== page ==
Although a work of literary fiction, this is probably the best book about God and the Christian Faith that I've ever read. It achieves what "The experience of God" by David Bentley Hart does, and then it surpasses it, by acknowledging the presumptuousness of anyone who tries to judge anyone else's faith.
Gilead (winner of 2005 Pulitzer for
fiction) is written as a letter from a 76-year-old Congregationalist
Preacher, John Ames, to his seven-year-old son. The pastor has been given only a few
weeks to live by his doctor, and he writes down his thoughts in the
hope that his son will read them in the future. This is really a
fictional vehicle for the author to offer a splendid meditation on life
and death and faith.
This rare thing happened to me while reading
Gilead: at first, I couldn't stand it. Once I was about half way
through, I started to flat out love it, and by the end I loved it even more, as it's a book that resonates with me in an almost perfect
way. I heard that other readers also took some 50-70 pages before warming up to it.
Initially I couldn't stand the main character, his "I made myself so happy by having you, my 7 year old son, but I'm so sorry I'm not leaving you any
money at all, because I am 77, dying and broke". While on one hand he was complaining that he didn't have any money to pass on to his son, on the other he was idolizing his
grandpa, who used to bully his wife into giving away all their
money and possessions to anyone who asked. Typical human conflict, and typical struggle with money of every idealistic man, who doesn't want to get his hands dirty with the "dung of the Devil", except for when he needs it (can't live with it, can't live without it). In a fictional character, this doesn't make him particularly likable. But the truth is, I was too quick to judge John Ames.
is a book so full of depth, wisdom and poetry that by the end of it I was in awe. It also contains a lot of Christian theology and explicit and
implicit references to the Bible - in particular, to the parable of the
prodigal son - but none of that is presented in a preachy or academic
tone. And certainly this is not a "book for Christians", as the tone is
very open to a universal spirituality (for example: John Ames never mentions
Jesus, only God).
In his balanced, slow-paced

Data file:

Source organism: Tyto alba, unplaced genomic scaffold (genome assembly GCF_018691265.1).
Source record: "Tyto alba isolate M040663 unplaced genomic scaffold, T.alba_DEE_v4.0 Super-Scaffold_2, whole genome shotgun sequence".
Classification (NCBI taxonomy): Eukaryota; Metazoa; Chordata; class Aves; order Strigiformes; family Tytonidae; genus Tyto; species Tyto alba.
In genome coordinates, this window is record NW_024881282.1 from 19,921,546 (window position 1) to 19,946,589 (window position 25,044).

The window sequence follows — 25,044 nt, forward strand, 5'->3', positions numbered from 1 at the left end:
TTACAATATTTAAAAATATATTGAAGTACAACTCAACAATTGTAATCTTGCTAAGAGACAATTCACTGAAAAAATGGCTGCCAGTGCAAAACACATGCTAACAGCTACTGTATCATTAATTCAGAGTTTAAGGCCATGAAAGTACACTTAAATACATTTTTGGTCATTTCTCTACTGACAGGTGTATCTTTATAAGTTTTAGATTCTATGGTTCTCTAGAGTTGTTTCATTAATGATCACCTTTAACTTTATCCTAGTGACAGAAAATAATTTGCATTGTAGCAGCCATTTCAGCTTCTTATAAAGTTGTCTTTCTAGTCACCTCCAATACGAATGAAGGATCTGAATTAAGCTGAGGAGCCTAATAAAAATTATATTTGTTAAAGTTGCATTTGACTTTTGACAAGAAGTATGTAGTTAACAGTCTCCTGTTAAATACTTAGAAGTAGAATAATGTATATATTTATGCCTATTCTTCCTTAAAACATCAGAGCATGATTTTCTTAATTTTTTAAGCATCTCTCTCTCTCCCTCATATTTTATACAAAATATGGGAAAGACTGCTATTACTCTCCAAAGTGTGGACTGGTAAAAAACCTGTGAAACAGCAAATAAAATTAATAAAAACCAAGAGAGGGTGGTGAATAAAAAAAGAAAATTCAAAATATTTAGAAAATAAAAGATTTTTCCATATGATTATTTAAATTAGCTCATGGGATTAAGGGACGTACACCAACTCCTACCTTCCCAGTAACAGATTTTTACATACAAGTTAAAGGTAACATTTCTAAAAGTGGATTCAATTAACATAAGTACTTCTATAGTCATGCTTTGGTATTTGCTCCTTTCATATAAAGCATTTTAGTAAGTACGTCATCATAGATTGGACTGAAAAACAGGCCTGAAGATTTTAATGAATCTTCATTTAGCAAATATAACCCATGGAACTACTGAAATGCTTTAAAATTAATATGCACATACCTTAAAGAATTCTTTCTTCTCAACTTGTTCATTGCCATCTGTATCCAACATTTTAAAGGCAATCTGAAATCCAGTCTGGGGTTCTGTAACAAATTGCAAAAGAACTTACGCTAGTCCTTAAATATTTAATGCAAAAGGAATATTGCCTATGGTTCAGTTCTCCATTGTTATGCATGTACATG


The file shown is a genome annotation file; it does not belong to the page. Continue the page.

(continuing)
letter-style monologue, the main character also addresses atheism,
and the thoughts of Feuerbach, Hegel, Calvin and other fine minds. His voice feels
genuine, coming from the heart, and I'm sure the author often speaks her own mind through John Ames. You can tell that not only Marilynn Robinson means what her
main character is saying, she also has clearly given these matters a
lot of thought and study, and yes, I admit that, selfishly, seeing her
thoughts on religion align perfectly well with mine helped me enjoy the book even more
(I am catholic and the author comes from a Congregational church, but
that makes zero difference to me).
Above all, it's so rare to
find great depth and great positivity mixed together in the same book
(or in the same artist / writer / person). It's much more common to find
depth and desperation, or a happy superficiality. That's what makes
Gilead such a treasure, its profound and optimistic wisdom.
Some reviewers found Gilead boring
because there is "no plot". That's not exactly the case, but I can
understand that if you are looking for a plot-driven book, this is not
a title for you.
Gilead is much larger than its characters and much
larger than the events that are being narrated. As I mentioned above,
Robinson used the vehicle of fiction to express some very deep and
heartfelt points about faith and religion. In my opinion, her greatest
achievement in Gilead is that she succeeds in painting Christianity at
its best. Christianity as a living, real thing, as opposed to a bunch of
mindless dogmas. Christianity as a way of living, with all its
messiness, contradictions, failures and struggles. But also,
Christianity as seen from a very wise, positive and self-aware point of
view. In fact, I found many thoughts and ideas in this book that seemed
to come straight from St Augustin (whom I consider "Christianity at its
best" when it comes to thinking).
Here is John Ames, the old pastor, writing about religious self-righteousness:
of any degree of religious sensitivity are always vulnerable to the
accusation that their consciousness or their understanding does not
attain to the highest standards of the faith, because that is always
true of everyone. St Paul is eloquent on this subject. But if the awkwardness and falseness and failure of religion are interpreted to
mean there is no core of truth in it, then people are disabled from
trusting their thoughts, their expression of belief, and their
understanding, and even from believing in the essential dignity of their
and their neighbors' endlessly flawed experience of belief. It seems to
me there is less meanness in atheism [than in religious
self-righteousness], by a good measure."
And here's an excerpt from an interview with the author:
Interviewer: "Is GILEAD on some level a novel about “being Christian,” about what it might mean to live a Christian life?"
Robinson: "I think I can guardedly say yes. The fact is, being who I am, my
definition of human life is perhaps not readily universalized. But I
hope that it is not a narrow view of human life itself. I don’t have the
feeling that people need to be Christian in order to understand what
the novel is and what it means and so on, to recognize it’s about
father-son relations, or parent-child relations. In the New Testament,
of course, that’s the major metaphor for the situation of a human being
in the world relative to God. I think that, in using that metaphor, the
New Testament is appealing to something that people profoundly and
universally know: what it is to love a child and what it is to love a
parent. So that’s a big subject in the book."